Dysfunctional, Datfunctional, Main Thing Nothing Works

And costs everybody else in the country a whole lot of money. Berlin, my kind of town. My kind of town??

Berlin

Berlin, the capital of Europe’s most successful economy, is surprisingly badly governed. The new airport, the city’s biggest flagship project, missed its seventh opening date earlier this year and may not open until 2021, ten years after it was originally supposed to. The jobless rate is among the highest in the country. Schools are dismal. Courts and police are so overworked that hundreds of millions of euros in fines and taxes have not been collected; and the city failed to keep tabs on Anis Amri, the jihadist who killed 11 people with a lorry last Christmas, despite warnings about him three weeks earlier…

Astonishingly for a capital city, Berlin makes Germany poorer. Without it, Germany’s GDP per person would be 0.2% higher. By comparison, if Britain lost London, its GDP per person would be 11.1% lower; France without Paris would be 14.8% poorer…

“We have a deeply held suspicion of anything that smacks of efficiency and competence.”

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German Of The Day: Albtraum

That means nightmare. You know, like Nightmare on Elm Street? Or Nightmare at Deutsche Bank?

Deutsche Bank

Read my lips, the usual suspects are saying: Everything is fine, the German government is not preparing a bailout, there have been no secret talks with the chancellor and there is nothing here that needs to be rescued in the first place. Now say that ten times really fast.

The German government denied it was working on a rescue of Deutsche Bank as Germany’s biggest lender boosted its balance sheet by selling its British insurance business on Wednesday.

Deutsche is facing a $14 billion fine from the Department of Justice, and concerns over its funding pushed its shares to a record low on Tuesday and heightened concerns about the health of the financial sector in Europe’s largest economy.

“Die Situation des Konzerns ist viel besser, als sie von außen wahrgenommen wird.”

Money For Nothing

But no chicks for free.

Debt

Speaking of debt… Here’s the state of the state today, folks. If you’re not one of us, if you’re the German government, for example, you can actually make money with your debt.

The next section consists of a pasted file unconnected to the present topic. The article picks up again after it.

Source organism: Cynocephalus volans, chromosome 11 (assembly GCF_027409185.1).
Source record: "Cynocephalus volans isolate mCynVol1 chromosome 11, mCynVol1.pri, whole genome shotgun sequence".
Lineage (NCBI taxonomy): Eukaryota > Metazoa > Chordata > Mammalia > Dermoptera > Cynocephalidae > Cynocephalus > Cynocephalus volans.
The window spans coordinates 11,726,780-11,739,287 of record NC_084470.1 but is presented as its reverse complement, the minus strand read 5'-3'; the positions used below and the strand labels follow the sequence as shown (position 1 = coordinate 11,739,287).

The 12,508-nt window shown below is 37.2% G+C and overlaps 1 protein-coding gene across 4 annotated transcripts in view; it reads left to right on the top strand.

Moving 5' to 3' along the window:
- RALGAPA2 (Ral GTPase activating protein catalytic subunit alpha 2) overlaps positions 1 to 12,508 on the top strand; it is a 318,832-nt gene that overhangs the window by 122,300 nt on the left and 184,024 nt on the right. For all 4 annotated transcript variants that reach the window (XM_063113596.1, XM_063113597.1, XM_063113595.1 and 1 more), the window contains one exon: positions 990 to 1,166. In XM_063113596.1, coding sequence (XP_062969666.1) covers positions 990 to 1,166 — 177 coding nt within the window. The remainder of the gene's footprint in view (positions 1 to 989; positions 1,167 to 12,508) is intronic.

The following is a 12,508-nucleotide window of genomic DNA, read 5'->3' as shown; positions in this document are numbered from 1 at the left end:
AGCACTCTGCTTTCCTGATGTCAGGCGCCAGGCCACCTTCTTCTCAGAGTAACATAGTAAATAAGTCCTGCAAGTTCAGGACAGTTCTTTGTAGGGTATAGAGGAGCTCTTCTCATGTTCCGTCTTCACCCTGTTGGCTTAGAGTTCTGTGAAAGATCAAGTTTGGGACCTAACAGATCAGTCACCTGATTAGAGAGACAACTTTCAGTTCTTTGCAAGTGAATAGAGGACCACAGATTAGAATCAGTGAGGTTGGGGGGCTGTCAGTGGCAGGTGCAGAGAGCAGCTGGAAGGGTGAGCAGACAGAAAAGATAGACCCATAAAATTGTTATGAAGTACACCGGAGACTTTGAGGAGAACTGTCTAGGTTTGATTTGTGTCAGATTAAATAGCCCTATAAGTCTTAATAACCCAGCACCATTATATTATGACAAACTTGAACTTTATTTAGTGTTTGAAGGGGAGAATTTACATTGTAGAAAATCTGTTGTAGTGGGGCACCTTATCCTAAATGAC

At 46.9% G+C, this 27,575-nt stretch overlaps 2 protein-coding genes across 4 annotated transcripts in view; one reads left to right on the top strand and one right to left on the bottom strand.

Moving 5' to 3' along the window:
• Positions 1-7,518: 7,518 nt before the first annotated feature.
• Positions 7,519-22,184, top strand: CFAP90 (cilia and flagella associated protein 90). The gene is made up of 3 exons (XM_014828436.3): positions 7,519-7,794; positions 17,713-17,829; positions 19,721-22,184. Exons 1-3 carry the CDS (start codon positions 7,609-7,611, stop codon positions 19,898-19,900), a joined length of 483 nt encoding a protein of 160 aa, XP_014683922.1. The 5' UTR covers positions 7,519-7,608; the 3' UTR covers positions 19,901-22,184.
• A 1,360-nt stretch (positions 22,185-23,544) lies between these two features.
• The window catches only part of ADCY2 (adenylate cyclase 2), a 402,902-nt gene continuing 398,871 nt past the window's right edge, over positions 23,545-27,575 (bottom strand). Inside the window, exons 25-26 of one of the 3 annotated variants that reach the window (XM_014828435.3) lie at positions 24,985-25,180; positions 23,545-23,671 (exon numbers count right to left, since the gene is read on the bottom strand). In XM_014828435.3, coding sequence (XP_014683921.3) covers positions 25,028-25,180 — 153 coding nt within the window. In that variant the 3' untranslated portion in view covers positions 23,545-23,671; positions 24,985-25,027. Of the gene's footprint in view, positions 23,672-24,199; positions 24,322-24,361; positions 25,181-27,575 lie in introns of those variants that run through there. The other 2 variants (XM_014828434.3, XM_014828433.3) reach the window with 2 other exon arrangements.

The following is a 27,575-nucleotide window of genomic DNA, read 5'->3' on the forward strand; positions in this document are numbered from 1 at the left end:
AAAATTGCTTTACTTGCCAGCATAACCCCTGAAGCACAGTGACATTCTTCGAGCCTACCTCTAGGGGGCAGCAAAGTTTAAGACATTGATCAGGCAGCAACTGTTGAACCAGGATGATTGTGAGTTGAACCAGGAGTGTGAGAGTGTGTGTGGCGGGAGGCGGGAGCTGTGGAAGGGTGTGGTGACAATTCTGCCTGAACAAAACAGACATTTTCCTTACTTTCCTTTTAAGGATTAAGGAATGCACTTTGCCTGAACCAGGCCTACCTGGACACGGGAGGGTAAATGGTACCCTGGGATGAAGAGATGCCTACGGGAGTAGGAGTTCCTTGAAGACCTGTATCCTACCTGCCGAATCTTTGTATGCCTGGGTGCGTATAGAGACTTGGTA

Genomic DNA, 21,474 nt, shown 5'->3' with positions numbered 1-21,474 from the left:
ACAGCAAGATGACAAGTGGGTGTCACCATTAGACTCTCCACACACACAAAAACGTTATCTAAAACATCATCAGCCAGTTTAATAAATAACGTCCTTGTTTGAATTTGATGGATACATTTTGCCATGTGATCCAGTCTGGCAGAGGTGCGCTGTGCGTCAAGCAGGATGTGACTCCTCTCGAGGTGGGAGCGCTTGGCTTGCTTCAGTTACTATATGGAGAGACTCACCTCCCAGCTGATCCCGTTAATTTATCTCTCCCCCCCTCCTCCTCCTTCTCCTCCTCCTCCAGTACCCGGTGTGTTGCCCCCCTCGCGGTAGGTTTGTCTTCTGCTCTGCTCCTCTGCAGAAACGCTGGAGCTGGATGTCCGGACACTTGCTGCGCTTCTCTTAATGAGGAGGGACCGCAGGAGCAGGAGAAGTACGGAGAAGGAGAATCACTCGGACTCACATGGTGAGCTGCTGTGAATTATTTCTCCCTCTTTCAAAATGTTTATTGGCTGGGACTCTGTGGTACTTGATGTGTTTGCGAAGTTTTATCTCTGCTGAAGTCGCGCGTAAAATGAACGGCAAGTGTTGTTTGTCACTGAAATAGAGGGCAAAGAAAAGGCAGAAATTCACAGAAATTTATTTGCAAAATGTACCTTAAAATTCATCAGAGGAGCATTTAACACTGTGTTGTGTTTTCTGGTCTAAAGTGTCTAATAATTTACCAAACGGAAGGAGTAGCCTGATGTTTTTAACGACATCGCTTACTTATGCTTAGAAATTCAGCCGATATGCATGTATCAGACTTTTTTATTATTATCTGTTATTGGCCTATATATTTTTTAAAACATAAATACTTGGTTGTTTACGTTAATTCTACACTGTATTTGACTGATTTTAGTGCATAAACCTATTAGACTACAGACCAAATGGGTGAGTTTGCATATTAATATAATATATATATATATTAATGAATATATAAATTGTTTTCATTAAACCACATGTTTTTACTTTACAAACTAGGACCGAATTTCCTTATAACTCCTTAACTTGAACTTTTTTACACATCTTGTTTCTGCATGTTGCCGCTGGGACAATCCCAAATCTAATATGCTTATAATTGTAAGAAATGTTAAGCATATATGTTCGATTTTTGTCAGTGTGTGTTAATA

The German state profited from incurring more debt in the first half of this year, a newspaper report showed on Monday.

State bonds issued with negative interest rates flushed around 1.5 billion euros ($1.68 billion) into federal coffers, as total interest spending dropped from 9.7 to seven billion, the “Bild” daily reported.

German government bonds with a maturity of up to 10 years currently carry a negative interest rate, which means investors, who would traditionally expect a return on their investment, actually pay to own them.

Last Man Standing

Only she’s a girl.

Merkel

You have called Angela Merkel the modern-day empress of the eurozone. What do you mean?

The title empress reflects, in my view, two realities of present-day Europe. First, the Germans look so strong because the others look so weak. The British are withdrawing from Europe. The French are down but not out. They’re unable to rev up their economy – same thing for the Italians, same thing for the Spaniards. So, when you add it all up, who is the last man – or in this case, the last woman – standing?

The second reason is more concrete – the Germans have been in the vanguard of driving home fealty to the eurozone’s foundational treaties. These conventions enjoined member states, like Greece, not to overspend and over-borrow and, at the same time, to make their economies more efficient. Merkel and her finance minister are not austerity mongers as everybody is harping on about. They are committed to the original treaties’ stated rules that require eurozone members to reform their economies and become more competitive.